Questions to ask Home Inspector
March 14, 2018 Written by DigitalRealtyX
One of the most important things that you should do before buying your home is to have a home inspection done. For a home buyer, a home inspection is an excellent means of knowing if a property is worth buying or not. In addition, it would be a great proposition for you to be present while the inspection is being done.
Do make it a point to raise questions about things that you do not understand, and you could ask the home inspector his or her concerns about the house. You don’t want to land a bad investment, do you?
Before you get down to the inspection, you should have an idea of what the inspection covers and what it doesn’t. While the home inspectors do have a list of items that they cover and don’t cover, you should know that home inspections cover the roofing, the HVAC system (an acronym for Heating, Ventilation, and Air Conditioning), electrical system, and plumbing system. Sewer, chimney, and swimming pools may not be covered, and so you will have to get these inspected by special inspectors.
As mentioned earlier, remember to ask questions. If you can’t remember what to ask the home inspector, make a list of questions that you would like to ask. Here are a few suggestions:
- Asbestos: Asbestos is a grave concern indeed, but that doesn’t mean that you abandon the purchase and quit. You will discover that houses with old pipes are wrapped in plastic, but remedial measures can be taken up. This could be an advantage to you, as you could negotiate the price to your benefit.
- Mold: Another point to be concerned is mold, and you can make this out from the tell-tale signs of stains or spots on the ceilings. Ask the home inspector if the problem can be ignored or if it needs remediation.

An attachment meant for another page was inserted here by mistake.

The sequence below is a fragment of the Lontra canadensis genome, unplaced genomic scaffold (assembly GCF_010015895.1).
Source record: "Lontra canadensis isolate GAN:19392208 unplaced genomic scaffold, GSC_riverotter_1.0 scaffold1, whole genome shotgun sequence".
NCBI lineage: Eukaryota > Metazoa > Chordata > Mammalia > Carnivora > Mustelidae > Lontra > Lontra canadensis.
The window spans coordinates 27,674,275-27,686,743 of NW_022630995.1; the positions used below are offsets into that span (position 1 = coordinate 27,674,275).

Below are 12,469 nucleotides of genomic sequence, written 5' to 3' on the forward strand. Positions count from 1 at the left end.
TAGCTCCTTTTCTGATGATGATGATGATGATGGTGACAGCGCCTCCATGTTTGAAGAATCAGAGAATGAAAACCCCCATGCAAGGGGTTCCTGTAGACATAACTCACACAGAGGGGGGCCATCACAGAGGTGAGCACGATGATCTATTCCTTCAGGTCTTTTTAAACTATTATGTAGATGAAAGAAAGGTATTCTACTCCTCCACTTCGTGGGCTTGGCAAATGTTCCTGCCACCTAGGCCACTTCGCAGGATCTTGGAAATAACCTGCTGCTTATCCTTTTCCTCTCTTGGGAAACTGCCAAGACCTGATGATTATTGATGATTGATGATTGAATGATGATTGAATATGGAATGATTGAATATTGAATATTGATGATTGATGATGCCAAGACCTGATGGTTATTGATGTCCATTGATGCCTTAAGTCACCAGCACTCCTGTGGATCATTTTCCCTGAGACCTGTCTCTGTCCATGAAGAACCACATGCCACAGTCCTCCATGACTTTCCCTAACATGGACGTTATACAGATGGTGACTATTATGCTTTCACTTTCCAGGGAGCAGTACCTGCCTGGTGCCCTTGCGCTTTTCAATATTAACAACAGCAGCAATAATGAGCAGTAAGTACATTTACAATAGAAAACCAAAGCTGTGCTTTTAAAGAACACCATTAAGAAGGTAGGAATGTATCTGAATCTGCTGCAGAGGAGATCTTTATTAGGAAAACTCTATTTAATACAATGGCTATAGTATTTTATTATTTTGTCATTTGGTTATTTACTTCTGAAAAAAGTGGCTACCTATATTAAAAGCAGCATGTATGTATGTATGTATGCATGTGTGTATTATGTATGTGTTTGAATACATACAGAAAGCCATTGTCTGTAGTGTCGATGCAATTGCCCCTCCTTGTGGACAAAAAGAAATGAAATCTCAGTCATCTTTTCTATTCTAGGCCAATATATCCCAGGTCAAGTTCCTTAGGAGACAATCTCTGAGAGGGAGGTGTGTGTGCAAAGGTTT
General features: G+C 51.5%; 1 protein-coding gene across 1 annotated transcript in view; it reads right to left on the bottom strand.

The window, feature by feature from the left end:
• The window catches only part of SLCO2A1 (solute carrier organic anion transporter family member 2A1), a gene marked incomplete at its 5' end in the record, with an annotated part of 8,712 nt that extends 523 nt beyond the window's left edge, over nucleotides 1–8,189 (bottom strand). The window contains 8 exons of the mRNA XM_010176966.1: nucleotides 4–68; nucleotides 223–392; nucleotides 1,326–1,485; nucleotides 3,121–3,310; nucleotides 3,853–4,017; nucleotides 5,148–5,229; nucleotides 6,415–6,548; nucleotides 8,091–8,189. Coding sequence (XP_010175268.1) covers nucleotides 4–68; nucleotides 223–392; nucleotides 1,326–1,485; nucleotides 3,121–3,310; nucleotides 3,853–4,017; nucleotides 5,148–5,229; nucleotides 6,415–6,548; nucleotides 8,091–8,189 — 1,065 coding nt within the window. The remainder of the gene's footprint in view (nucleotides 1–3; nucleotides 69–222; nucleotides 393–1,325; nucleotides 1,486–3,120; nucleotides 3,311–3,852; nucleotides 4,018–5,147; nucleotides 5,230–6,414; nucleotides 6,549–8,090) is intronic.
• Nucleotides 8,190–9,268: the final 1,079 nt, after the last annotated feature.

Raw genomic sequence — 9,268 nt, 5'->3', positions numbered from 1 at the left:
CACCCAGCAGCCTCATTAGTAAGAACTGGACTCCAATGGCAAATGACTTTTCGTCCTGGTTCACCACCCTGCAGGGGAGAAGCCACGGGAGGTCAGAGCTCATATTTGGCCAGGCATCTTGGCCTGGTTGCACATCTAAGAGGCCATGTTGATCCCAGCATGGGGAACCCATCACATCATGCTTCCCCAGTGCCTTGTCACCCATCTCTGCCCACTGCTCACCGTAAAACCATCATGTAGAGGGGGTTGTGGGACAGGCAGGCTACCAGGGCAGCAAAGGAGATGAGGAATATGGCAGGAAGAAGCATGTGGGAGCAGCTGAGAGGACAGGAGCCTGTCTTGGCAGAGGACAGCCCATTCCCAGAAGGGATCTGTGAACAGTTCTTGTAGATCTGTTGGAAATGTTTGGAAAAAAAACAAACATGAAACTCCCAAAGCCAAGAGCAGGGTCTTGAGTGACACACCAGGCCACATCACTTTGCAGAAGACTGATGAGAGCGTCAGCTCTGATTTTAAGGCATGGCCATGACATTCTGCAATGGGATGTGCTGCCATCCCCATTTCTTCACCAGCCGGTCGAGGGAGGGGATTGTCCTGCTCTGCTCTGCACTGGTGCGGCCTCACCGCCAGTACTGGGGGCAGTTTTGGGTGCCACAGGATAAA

- Buying an old house: Inspection of an old house can be somewhat tricky. Be wary of the posts and beams in the house that are covered with grime. Check behind it, as it could cover a lot of unseen things, such as rot and termite infestation. Your home inspector will tell you of the dangers around old and frayed wiring in such houses. Bad wiring is a potential fire hazard. Arrive at an approximate cost needed for repairs, and you could use this figure for negotiating a price.
- Buying a foreclosed house: A home is foreclosed due to financial problems faced by the owner, and these financial troubles may also percolate in maintaining the house. As such, you could ask the home inspector to double-check everything. Signs of damage or the need for repairs could be used as a tool to negotiate a lower price.
- Buying a ‘Sick Home’: They are called ‘Sick Homes’ as such homes will really make you sick. These homes are so tightly sealed that there is no proper ventilation in the home and you get the feeling of an unhealthy environment. This can be remedied through an air-exchange unit, which removes stale air.
When you get the home inspection report, you may have more questions for the home inspector. Be sure that you get all the clarifications, and do not hesitate to ask questions on aspects that you are not clear about. You can go ahead with the purchase once you are assured of getting a perfect house.